JW: Probably the one I’m doing right now! I have had a pretty good run. Myst III, Myst IV, Splinter Cell, Jade Empire. Now I’m working on Mass Effect that one will be really big in North America on the Xbox 360. I know the Xbox isn’t so big in Brazil, but I hope some of you get to play it. It’s amazing!! It’s a role playing game with a serious action element set in the future – a great sci-fi drama. It will compete directly with Halo I think, but realistically, people who play Halo will also want to play this game and there really won’t be so much competition!

AP: How did you come up with the idea of turning reality into what is now the most successful live touring game concert in the world?

JW: My partner, Tommy Tallarico, and I got together about 5 years ago and started brainstorming on some things we might want to do together. This idea of creating a live touring concert experience quickly rose to the top of our list! We wanted to bring gaming to a communal setting and we’ve had some really nice success with it.

AP: Did the Brazilian edition of VGL meet your expectations?

JW: So far, the Brazilian audience is the most excited audience in the world!! We loved it and we’re coming back!!!!

AP: With the second edition of VGL being confirmed to Brazil in the month of September. How does it feel to come back?

JW: We love coming back to the same market again – especially in Brazil! Last year, we only confirmed our show in Rio mere weeks before we came and just about sold out! Well, we’re hoping to have tickets on sale much earlier this year and we hope to do multiple shows!!!

AP: What can the audience expect? Any special scores like last year?

JW: We’re planning that now and I really don’t want to say until we are ready to announce. We might just come and surprise you!

AP: Do you enjoy playing games? If so, what are your favorite games and what do you think is the most important aspect of a game?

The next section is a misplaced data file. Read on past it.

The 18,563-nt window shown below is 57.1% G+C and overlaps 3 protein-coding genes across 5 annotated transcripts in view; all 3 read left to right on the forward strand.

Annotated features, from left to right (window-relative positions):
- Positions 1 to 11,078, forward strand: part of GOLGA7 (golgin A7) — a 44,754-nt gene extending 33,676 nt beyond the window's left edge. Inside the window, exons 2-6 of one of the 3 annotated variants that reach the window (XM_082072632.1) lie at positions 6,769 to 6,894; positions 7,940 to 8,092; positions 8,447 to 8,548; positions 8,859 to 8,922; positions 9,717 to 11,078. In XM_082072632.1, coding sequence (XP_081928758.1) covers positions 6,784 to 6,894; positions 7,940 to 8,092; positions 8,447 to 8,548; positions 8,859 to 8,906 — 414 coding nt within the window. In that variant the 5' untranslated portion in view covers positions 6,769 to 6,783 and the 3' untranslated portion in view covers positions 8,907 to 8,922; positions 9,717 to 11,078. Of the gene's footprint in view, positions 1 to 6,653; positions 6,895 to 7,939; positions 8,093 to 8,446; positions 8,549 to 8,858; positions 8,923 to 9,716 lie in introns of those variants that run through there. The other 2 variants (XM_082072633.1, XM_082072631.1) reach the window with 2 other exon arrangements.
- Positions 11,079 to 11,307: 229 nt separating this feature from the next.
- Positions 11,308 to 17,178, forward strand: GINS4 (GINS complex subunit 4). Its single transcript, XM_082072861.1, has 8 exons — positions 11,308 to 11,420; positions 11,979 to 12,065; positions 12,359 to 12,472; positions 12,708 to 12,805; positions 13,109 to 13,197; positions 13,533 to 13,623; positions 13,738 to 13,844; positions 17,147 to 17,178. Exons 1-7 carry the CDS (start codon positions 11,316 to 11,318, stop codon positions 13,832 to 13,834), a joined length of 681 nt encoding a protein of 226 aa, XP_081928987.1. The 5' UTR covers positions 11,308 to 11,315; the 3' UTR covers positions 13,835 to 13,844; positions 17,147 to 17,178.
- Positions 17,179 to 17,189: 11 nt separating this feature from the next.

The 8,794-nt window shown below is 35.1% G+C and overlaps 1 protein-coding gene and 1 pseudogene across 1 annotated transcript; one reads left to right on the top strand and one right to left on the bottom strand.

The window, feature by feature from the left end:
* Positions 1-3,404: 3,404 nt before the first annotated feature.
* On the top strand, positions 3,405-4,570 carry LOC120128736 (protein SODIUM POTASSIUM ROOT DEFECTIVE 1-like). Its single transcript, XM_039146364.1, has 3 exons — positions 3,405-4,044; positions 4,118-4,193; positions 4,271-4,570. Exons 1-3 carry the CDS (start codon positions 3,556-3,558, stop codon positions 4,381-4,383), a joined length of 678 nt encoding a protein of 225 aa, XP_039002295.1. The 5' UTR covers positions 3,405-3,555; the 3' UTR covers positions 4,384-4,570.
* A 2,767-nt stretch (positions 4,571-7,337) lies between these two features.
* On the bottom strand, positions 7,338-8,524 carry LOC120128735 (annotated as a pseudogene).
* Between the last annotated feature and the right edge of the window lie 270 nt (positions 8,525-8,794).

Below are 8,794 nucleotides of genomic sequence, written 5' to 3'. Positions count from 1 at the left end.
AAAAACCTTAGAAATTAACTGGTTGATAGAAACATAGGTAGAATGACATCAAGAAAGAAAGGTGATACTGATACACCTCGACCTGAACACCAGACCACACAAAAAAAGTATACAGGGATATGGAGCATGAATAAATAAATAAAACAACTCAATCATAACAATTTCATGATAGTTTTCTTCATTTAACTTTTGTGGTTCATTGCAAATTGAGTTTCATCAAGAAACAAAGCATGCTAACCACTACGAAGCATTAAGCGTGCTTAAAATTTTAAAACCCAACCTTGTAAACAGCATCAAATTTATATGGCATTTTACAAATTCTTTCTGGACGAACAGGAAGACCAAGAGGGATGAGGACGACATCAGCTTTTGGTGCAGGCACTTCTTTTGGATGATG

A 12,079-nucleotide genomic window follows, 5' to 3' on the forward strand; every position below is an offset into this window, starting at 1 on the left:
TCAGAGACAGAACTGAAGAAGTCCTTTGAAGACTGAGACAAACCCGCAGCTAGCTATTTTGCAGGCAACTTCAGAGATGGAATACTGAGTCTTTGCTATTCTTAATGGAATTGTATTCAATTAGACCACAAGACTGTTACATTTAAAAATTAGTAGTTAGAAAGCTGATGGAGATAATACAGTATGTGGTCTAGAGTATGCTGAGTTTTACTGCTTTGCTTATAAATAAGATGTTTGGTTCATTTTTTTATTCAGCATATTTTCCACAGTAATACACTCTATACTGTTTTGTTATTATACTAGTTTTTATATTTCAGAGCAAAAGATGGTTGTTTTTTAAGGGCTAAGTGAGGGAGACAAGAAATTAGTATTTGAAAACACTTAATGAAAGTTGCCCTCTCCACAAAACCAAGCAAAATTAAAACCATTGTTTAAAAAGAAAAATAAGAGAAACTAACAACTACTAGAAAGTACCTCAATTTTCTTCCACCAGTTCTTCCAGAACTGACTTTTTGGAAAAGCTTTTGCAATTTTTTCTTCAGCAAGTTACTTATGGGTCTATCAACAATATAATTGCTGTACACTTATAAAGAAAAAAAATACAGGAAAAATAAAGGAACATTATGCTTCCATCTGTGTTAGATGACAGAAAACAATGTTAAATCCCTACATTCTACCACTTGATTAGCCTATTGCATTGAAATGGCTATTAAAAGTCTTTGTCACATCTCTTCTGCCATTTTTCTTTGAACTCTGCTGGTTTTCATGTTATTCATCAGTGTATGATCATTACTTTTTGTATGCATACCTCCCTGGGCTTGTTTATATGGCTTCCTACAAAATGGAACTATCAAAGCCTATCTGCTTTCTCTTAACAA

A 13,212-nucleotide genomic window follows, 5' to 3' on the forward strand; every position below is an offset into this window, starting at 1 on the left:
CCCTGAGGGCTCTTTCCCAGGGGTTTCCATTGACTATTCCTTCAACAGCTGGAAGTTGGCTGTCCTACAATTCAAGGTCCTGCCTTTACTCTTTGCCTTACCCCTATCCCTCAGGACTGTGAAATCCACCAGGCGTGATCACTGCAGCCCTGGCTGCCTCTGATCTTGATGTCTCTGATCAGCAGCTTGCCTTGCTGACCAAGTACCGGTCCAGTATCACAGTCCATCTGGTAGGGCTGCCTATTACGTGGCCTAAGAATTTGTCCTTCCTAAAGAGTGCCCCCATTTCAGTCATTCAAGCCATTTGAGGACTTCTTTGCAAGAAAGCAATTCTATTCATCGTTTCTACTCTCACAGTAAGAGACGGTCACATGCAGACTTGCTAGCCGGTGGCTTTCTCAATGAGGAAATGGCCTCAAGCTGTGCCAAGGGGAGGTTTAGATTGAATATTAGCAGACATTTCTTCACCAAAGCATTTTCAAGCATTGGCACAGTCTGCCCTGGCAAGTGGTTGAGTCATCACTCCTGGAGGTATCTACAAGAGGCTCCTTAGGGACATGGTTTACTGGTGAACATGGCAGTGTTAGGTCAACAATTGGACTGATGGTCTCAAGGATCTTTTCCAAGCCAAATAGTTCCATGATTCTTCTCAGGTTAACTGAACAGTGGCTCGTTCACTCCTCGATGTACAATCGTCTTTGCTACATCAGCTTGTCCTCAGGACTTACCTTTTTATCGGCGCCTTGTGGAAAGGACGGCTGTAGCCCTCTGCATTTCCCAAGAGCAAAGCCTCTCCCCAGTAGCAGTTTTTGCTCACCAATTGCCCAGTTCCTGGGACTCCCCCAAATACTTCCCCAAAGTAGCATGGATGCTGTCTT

JW: Well, I have a 10 year old daughter. We play a lot of Mario and Guitar Hero together. I also love the Halo series, Myst, Splinter Cell and a few others.

AP: What is your advice for anyone who wants to follow your footsteps?

JW: For composing, it’s all about the mixture of talent and your network of people in the industry. There’s a great network in the states – especially in California, so if you can get out to California and meet some people that goes a long way. Also, you can join the Game Audio Network Guild (www.audiogang.org) and learn more about how to do all of that. I would recommend a great conference called the Game Developers Conference (www.gdconf.com). It’s held in March every year in San Francisco, CA in the US. For putting on concerts? Uh… no… no advice.

AP: What are your future plans or upcoming projects?

JW: I have some irons in the fire for composing, but I’m also planning a European Tour for VGL with Tommy right now. Beyond that, we’re getting fired up in Asia as we speak. But this summer, it’s all about 9 shows in North America, followed by… BRAZIL in September!!

AP: Any last thoughts?

JW: You BETTER come see our shows in Brazil!! Take care!